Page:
Cowell is like a certain breed of music listener who possesses commercially savvy ears, but makes no distinction between "good" and "bad" music. If it sells a lot, Cowell reasons, then it’s good. His hottest find as an A&R man was Westlife, an Irish boy band that he maintains was one of the "biggest things on the planet." Sure, they sold tons of records and made Cowell very rich. But will anybody remember them in the same breath as the Beatles? Will anyone ever remember them in five years, period? Pop is meant to be disposable and of the moment, Simon would surely point out.
What Cowell does possess is an instinct for the active synergy between TV, movie and pop music. He knows that, if someone’s hot on camera, or in a hit TV show, that exposure alone is enough to guarantee their pop single sells at least a million. It’s a crossover strategy that goes back to Elvis Presley, but it’s all the rage again. In the most practical part of the book, Cowell gives survival tips to would-be stars, noting that Janet Jackson, J. Lo, Britney Spears and Christine Aguilera all started on TV shows. Thus, his advice: "If you have the opportunity to get a part on a television show, no matter how small it seems, take it."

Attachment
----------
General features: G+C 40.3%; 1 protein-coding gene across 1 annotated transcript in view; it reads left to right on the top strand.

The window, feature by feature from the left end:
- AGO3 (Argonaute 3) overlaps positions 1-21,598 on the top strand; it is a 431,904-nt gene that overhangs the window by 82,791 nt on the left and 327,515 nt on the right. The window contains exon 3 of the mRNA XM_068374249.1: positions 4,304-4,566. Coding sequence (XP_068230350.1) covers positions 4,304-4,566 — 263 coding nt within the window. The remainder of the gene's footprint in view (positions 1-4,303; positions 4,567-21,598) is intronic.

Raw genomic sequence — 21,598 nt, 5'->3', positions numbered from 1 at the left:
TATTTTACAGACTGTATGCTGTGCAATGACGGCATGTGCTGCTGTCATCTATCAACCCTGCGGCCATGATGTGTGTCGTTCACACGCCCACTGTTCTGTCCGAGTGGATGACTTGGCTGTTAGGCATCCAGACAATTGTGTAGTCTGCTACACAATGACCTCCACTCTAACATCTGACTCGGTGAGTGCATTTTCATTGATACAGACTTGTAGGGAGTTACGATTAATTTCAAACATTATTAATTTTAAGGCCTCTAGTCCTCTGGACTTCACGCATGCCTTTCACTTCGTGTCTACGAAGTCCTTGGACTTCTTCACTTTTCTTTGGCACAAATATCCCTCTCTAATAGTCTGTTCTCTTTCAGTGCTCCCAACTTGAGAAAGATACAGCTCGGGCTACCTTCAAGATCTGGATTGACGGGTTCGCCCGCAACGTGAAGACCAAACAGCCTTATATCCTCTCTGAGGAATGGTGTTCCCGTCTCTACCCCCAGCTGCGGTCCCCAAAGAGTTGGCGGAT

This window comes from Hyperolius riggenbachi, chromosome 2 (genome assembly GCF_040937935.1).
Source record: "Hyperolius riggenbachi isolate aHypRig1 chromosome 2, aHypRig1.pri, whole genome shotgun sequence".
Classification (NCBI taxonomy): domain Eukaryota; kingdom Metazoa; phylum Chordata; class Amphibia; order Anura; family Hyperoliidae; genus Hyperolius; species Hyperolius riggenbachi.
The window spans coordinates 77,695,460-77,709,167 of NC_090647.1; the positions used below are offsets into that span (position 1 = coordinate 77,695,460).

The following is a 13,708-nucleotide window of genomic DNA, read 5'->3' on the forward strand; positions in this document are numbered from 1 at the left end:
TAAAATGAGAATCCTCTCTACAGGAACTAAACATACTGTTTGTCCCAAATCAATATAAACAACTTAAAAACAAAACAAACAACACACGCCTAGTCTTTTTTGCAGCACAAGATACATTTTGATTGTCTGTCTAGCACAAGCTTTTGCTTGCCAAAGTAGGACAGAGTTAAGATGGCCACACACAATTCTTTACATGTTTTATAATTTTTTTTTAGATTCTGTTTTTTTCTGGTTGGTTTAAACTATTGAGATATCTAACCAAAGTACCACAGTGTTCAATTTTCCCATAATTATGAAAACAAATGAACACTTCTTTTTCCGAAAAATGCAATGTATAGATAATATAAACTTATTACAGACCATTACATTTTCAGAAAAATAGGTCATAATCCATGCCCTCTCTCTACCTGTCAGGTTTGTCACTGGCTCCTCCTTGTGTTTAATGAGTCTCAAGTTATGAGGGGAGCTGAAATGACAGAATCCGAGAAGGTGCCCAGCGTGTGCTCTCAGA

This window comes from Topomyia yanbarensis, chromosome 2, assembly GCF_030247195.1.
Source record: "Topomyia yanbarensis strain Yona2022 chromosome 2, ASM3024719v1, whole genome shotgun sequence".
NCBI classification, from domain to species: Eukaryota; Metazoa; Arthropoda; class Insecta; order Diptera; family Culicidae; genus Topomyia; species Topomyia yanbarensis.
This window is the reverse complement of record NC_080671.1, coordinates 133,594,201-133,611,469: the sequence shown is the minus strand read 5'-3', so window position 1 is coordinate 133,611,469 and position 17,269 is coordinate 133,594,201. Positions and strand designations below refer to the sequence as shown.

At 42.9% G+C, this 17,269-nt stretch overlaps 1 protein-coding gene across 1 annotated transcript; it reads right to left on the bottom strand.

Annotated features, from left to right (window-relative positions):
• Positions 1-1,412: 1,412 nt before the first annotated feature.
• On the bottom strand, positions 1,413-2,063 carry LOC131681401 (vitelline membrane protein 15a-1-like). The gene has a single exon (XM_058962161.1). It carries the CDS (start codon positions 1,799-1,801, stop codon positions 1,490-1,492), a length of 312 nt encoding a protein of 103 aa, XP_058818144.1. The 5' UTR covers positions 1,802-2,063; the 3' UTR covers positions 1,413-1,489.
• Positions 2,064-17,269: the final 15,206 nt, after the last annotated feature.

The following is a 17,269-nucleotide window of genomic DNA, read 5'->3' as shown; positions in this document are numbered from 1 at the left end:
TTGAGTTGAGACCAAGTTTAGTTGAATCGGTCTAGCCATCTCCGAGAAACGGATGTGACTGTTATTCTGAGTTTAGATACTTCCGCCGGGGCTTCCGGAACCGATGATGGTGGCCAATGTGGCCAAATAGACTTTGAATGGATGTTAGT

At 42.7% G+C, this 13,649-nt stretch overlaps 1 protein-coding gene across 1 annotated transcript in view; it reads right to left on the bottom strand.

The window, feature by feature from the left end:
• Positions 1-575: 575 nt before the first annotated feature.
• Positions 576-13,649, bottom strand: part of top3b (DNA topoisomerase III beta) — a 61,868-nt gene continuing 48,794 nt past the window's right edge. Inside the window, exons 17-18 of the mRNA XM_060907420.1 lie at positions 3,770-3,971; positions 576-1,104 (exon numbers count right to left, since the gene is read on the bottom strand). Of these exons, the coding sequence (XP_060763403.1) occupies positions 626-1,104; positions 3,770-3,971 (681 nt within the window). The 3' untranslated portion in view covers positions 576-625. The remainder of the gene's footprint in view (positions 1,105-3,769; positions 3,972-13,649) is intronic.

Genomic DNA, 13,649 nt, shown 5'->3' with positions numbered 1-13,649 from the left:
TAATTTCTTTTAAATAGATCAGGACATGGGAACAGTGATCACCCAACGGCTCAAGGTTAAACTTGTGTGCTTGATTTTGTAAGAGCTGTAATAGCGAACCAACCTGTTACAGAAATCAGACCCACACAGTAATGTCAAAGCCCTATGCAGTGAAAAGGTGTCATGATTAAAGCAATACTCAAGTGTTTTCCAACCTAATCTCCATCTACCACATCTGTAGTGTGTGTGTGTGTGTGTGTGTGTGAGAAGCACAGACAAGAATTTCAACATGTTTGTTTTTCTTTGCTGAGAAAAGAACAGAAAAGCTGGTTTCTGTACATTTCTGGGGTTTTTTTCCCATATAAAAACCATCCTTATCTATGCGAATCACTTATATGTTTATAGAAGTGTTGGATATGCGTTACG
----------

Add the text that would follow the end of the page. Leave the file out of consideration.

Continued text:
Whether you think this is brilliant or one of the worst possible trends for pop music is debatable. Personally, I’m sick of seeing manufactured pop stars, people who got noticed on a TV show then – voila! – reveal to the indifference of millions that what they really want to be are pop singers (Yeah, I’m talking about you, Jennifer Love-Hewitt). Cowell himself acknowledges that these are oversaturated times, that we’re living in a kind of "fame epidemic." And after a few years of watching youngsters audition on Pop Idol and American Idol, he say he’s had enough of the current mad rush to get famous. "Today, kids are lazier than ever and think they’re entitled to something," he gripes. He laughs about contestants who, at age 17, tell him "I’ve been struggling for this my whole life." He sees a great deal of brattiness out there among the pop multitudes. But ironically, it was Cowell himself who played a part in making the pop music scene what it is today. And strangely enough, one suspects that Cowell himself was just like those brats when he was younger.